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Arab Reading Challenge judges teach life skills too

arab reading challenge, arc, judges, life skills, teach, laila labidi

The challenges that semi-finalists have to partake in are designed to test different skills.



by

A Staff Reporter

Published: Sun 20 Oct 2019, 1:18 PM

Last updated: Sun 20 Oct 2019, 3:22 PM

For the members of the judging panel, their role goes beyond evaluation to equipping students with life skills and guiding them into becoming avid readers and thinkers.
On the judging panel, Dr Laila Labidi, assistant professor in the Arabic Language Department at the University of Sharjah, said the focus has been in helping contestants develop a deeper exploration of reading, honing their critical eye, and inspiring them to accept constructive criticism.
With more than 20 years in teaching, Labidi has mastered ways of constructive criticism, especially with contestants who have gone a long way to reach the semi-finals.
"We first acknowledge the contestants' presentation efforts before advising them with ways to improve their character analysis, critical eye, and articulation. We balance between considering the pressure they are facing and avoiding the possibility of giving them a wrong image about themselves."
Filtering down the 16 contestants into five finalists seems a daunting task, and the judges are looking at certain skills that will set the semi-finalists apart from the 13.5 million students across the Arab world.
"We are looking at a champion who has to earn the title among millions of others through their personality, confidence, expression and knowledge," Labidi said.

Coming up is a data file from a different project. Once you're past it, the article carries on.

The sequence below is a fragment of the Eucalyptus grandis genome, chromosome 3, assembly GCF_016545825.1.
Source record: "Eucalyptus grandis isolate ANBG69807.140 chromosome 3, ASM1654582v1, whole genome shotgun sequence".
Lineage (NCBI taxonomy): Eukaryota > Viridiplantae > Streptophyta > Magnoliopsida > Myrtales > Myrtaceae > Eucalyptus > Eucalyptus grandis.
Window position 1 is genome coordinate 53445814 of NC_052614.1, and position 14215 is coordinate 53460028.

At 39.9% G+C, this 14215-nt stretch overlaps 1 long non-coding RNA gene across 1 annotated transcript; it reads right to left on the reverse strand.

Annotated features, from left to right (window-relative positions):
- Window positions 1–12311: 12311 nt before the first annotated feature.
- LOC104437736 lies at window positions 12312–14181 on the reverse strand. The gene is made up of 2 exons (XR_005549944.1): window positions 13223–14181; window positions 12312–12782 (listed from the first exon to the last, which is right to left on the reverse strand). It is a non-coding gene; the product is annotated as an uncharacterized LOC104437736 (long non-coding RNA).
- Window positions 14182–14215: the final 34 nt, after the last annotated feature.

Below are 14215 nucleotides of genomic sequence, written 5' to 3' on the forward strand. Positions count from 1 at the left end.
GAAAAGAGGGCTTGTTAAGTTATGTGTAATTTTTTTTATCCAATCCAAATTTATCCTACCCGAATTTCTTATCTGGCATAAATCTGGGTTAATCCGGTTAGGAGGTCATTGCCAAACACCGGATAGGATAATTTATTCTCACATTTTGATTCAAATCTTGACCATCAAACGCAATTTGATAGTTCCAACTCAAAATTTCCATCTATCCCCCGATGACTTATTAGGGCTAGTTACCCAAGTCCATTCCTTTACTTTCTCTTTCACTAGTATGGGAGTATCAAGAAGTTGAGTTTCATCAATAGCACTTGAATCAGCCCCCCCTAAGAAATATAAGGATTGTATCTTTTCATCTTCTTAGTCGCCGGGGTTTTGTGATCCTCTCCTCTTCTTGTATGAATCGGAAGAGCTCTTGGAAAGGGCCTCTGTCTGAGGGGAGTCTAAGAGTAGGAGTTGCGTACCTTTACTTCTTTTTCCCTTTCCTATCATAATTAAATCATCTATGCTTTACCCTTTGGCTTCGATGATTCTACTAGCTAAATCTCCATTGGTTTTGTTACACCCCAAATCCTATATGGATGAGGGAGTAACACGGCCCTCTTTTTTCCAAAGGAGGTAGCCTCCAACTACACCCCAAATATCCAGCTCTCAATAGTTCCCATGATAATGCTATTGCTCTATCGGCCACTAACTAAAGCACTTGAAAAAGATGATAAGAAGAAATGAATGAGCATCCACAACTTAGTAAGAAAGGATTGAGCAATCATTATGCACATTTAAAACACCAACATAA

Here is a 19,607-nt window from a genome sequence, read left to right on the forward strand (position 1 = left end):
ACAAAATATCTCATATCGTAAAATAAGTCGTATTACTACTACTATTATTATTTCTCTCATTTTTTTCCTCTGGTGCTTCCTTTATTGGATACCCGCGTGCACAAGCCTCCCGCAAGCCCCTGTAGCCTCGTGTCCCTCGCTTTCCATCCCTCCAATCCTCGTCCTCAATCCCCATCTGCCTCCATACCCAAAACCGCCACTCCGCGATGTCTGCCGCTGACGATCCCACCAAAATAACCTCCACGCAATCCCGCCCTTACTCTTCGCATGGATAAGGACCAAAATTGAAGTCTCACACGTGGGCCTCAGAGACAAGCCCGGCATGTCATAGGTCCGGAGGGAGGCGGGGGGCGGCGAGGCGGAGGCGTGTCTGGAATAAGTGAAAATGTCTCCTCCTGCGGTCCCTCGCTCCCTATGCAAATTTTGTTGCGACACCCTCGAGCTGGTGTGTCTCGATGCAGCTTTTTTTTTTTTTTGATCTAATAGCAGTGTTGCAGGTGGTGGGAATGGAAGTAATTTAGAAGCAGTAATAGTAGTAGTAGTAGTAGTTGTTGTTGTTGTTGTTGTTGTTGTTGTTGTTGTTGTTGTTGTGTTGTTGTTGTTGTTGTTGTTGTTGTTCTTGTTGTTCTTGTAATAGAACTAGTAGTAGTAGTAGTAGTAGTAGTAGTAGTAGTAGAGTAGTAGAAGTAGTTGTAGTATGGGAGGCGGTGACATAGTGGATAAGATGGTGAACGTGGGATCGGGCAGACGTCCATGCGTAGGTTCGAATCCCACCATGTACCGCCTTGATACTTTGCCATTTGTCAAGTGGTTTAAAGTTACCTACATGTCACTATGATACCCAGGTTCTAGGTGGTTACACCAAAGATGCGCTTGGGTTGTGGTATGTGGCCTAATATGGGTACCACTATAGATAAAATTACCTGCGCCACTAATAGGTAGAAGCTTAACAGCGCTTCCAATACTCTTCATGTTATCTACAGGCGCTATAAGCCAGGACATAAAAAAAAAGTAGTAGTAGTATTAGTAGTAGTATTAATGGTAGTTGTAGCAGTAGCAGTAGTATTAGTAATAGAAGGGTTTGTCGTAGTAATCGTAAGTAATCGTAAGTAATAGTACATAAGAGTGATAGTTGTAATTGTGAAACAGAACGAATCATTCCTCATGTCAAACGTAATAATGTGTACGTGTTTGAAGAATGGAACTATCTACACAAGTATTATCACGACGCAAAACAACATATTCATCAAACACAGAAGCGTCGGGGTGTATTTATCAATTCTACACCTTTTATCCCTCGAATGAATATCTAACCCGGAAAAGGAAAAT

The challenges that semi-finalists have to partake in are designed to test different skills. The evaluation, Labidi said, depends on each challenge.
"When we ask contestants to change the ending of a short story, it puts to test their awareness of story techniques, revealing their depth, diversity and consistency of reading.
"An avid reader develops awareness of character growth and dimensions and flow of events and strengthens their linguistic skills."
Through her experience in the show, Labidi noted the need to diversify reading choices among youth.
She pointed the need to be open to modern and global literature.
"Children must be open to read history, geography, science and fiction to broaden their intellect," she added, noting the excellent skills and progress contestants have shown so far.
"They read more books, challenged themselves and faced their weaknesses. Viewers across the Arab world see this and see hope in the coming generation."
reporters@khaleejtimes.com


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